One year ago on Round and Square (27 June 2012)—Bricolage Bibliothèque: Introduction
Two years ago on Round and Square (27 June 2011)—Flowers Bloom: Introduction
|[a] Flow RF|
If you read the entry on pharmacies the other day, and thought that they were just a little corner of life, only relevant when we have a cough (or diarrhea), you will not make that same mistake today. Let's just get this straight—you dream a lot. We all do (almost all of us), and a whole bunch of people over the millennia have been thinking about it. This is not new.
But fascination with it won't go away.
|[b] Nap time RF|
We dream; we think. Sometimes we remember our dreams and tell them to bewildered spouses, friends, and relatives who can't possibly follow the story line. (Some of us then get frustrated that they can't understand).
Occasionally, we try to write them down.
I have had two such dreams in the last eight months that surely could have been terrific story-lines. One was a science fiction thriller about criminality and morality (with apologies to Fyodor Dostevsky, who wrote it better than I dreamed it). It had a twist, though, and it would have set us on a new path (maybe with aliens). It started to ebb by midday, and then I forgot.
The other was, well, let me think. Ummm, I don't quite remember, but it was great.
Does this sound familiar?
I put off writing down details just long enough that they are now fragmented—not gone...just not quite what they could have been. Damn. Now I understand why Samuel Taylor Coleridge should never have answered the door after smoking dope and taking a nap.
Sleep, keep a pad and paper nearby...and don't answer the $%&($ door (or the phone). Literary history depends on it.
All clear. So...these are the Five Dream Interpreters.
Together, they form the category "Dream Interpreters."
Remember, if you think that this is a "top-five" list, such as you read on Yahoo, you are very badly mistaken. No, these are totality.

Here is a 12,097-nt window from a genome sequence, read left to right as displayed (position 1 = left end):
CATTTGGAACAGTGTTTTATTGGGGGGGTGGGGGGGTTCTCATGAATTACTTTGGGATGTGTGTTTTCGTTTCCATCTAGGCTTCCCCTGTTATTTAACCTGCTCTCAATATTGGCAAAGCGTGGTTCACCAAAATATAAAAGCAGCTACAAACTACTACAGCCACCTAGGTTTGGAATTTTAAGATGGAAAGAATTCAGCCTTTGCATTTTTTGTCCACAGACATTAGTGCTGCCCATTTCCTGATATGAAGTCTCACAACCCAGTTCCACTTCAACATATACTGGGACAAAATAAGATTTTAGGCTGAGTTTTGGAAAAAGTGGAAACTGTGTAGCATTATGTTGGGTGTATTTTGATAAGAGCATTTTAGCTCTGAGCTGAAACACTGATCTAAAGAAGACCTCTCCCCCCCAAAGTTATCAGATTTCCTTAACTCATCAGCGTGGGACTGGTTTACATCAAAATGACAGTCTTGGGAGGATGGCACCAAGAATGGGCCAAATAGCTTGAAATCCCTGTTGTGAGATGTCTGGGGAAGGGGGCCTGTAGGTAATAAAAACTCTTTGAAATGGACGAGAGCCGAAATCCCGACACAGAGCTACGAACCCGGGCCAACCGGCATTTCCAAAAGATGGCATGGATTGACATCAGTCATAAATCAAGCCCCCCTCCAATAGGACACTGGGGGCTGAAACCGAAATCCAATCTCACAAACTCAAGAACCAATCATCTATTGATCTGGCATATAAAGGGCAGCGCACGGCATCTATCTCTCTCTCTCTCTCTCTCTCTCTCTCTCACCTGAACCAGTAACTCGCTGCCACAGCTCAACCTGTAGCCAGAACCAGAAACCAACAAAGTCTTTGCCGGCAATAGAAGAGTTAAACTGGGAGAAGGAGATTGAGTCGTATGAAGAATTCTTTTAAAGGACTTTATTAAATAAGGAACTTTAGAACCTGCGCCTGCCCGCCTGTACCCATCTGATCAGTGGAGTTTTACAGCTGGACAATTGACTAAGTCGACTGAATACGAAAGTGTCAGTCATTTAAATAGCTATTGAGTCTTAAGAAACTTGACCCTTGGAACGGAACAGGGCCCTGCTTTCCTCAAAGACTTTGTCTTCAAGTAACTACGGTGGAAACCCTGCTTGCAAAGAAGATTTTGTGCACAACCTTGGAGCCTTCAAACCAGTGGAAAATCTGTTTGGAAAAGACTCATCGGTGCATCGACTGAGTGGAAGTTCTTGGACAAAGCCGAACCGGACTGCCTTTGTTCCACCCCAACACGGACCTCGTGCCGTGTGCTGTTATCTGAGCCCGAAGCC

|[c] 蝴蝶 RF|
If that doesn't make sense...go back and read the introduction and the links!
The Five Dream Interpreters
(feel free to click the links)
L. Frank Baum
Joseph 1; Joseph 2
** The RSQ board will occasionally make use of the "honorable mention" opportunity to throw in a few more things to think about. That is "history and culture," though...not cosmology. The Five..that's cosmology.
Here is a little explanatory micro-essay. Zhuangzi dreamed he was a butterfly, and didn't know whether he was Zhuangzi or the butterfly. That's great stuff. Kafka invoked a really big bug—hard to beat that. Freud theorized that we all dream about long slithering things, in one way or another.* Carl Jung lived dreams (and united Round and Square). L. Frank Baum is an American-based international icon. In color. Judy Garland, too.
*Yes, I realize that I have engaged in a gratuitous cheap-shot. The subtlety of Freud's arguments really are fascinating. My teacher Paul Riesman used to say that he wanted nothing more than to be fluent in German (he wrote his doctoral thesis in French and spoke fluent Fulani), just so he could probe more deeply into Freud's thinking.
Tomorrow—We Shouldn't Have Done That—Introduction
|[d] Dreamy RF|